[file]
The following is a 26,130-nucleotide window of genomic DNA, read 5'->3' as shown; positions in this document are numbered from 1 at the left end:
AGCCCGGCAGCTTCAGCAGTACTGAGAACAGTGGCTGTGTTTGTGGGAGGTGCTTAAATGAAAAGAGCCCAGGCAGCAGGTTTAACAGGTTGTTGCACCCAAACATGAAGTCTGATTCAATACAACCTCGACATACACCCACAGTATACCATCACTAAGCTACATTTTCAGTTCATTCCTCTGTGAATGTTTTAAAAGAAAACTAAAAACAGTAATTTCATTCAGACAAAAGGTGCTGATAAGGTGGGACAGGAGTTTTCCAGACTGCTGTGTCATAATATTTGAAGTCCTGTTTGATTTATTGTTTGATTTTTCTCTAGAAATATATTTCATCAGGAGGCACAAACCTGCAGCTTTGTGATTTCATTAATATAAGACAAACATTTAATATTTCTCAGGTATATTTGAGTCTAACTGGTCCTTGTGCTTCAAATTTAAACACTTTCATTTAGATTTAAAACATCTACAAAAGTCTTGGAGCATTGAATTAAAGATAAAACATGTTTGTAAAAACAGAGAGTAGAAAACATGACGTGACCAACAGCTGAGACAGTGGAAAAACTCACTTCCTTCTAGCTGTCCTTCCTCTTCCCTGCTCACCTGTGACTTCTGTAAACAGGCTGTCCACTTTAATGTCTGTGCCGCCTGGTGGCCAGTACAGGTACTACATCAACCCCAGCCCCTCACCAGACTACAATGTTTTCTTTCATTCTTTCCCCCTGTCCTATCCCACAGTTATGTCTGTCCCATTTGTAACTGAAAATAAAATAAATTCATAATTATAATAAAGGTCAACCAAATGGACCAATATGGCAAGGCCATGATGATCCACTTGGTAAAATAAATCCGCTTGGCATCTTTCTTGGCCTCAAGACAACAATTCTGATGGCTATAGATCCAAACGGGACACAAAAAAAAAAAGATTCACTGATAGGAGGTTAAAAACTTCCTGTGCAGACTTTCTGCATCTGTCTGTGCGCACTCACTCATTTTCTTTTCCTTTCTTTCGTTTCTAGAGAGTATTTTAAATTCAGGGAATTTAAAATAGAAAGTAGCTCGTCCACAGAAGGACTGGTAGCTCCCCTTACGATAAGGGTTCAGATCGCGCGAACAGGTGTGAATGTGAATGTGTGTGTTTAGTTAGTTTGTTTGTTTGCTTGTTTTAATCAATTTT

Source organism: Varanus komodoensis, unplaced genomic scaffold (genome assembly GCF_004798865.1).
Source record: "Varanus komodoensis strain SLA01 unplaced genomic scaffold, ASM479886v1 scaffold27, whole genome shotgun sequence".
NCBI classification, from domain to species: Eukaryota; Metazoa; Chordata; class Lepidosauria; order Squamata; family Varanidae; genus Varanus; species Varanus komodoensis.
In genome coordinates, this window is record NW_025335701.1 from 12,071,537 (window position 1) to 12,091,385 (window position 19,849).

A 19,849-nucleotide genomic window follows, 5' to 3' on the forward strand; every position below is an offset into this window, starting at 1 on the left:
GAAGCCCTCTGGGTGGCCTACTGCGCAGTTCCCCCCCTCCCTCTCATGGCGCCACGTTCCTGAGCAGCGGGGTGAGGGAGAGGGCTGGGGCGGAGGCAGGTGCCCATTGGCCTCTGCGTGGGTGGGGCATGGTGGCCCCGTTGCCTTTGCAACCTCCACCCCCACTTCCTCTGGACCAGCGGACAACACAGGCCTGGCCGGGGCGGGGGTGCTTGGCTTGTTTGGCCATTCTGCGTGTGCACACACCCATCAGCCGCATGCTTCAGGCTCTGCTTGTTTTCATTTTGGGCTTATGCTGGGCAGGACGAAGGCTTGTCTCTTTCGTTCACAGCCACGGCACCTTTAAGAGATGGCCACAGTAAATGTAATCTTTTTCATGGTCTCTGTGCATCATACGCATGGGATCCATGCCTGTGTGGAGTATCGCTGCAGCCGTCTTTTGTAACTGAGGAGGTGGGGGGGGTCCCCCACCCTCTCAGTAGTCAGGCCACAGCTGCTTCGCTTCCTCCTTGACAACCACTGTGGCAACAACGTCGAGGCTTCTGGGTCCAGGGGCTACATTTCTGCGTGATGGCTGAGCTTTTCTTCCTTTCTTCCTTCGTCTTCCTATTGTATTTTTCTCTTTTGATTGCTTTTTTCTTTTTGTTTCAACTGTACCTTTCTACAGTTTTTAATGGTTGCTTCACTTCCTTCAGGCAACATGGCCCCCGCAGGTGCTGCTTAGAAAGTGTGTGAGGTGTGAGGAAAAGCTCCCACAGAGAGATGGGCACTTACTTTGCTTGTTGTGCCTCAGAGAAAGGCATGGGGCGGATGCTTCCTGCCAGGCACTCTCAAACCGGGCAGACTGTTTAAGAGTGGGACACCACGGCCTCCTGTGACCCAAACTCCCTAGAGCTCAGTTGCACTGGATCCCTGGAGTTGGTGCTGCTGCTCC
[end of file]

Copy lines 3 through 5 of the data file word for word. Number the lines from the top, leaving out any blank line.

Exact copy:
Source organism: Varanus komodoensis, unplaced genomic scaffold (genome assembly GCF_004798865.1).
Source record: "Varanus komodoensis strain SLA01 unplaced genomic scaffold, ASM479886v1 scaffold27, whole genome shotgun sequence".
NCBI classification, from domain to species: Eukaryota; Metazoa; Chordata; class Lepidosauria; order Squamata; family Varanidae; genus Varanus; species Varanus komodoensis.